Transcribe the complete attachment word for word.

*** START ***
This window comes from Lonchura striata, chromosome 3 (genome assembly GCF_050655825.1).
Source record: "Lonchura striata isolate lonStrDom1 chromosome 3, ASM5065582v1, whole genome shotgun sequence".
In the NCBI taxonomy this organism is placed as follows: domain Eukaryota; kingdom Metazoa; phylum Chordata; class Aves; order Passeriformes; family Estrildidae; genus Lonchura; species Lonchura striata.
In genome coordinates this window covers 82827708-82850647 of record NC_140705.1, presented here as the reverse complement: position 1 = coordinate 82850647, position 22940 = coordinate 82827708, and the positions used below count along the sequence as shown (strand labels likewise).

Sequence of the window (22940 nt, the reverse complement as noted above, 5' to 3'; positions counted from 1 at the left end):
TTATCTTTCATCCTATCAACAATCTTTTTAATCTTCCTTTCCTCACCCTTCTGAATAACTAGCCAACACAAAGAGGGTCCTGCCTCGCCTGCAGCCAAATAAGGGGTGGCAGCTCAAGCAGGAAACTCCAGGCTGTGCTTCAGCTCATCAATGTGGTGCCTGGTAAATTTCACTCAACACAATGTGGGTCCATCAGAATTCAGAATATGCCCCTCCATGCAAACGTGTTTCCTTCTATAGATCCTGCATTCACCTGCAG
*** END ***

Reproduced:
This window comes from Lonchura striata, chromosome 3 (genome assembly GCF_050655825.1).
Source record: "Lonchura striata isolate lonStrDom1 chromosome 3, ASM5065582v1, whole genome shotgun sequence".
In the NCBI taxonomy this organism is placed as follows: domain Eukaryota; kingdom Metazoa; phylum Chordata; class Aves; order Passeriformes; family Estrildidae; genus Lonchura; species Lonchura striata.
In genome coordinates this window covers 82827708-82850647 of record NC_140705.1, presented here as the reverse complement: position 1 = coordinate 82850647, position 22940 = coordinate 82827708, and the positions used below count along the sequence as shown (strand labels likewise).

Sequence of the window (22940 nt, the reverse complement as noted above, 5' to 3'; positions counted from 1 at the left end):
TTATCTTTCATCCTATCAACAATCTTTTTAATCTTCCTTTCCTCACCCTTCTGAATAACTAGCCAACACAAAGAGGGTCCTGCCTCGCCTGCAGCCAAATAAGGGGTGGCAGCTCAAGCAGGAAACTCCAGGCTGTGCTTCAGCTCATCAATGTGGTGCCTGGTAAATTTCACTCAACACAATGTGGGTCCATCAGAATTCAGAATATGCCCCTCCATGCAAACGTGTTTCCTTCTATAGATCCTGCATTCACCTGCAG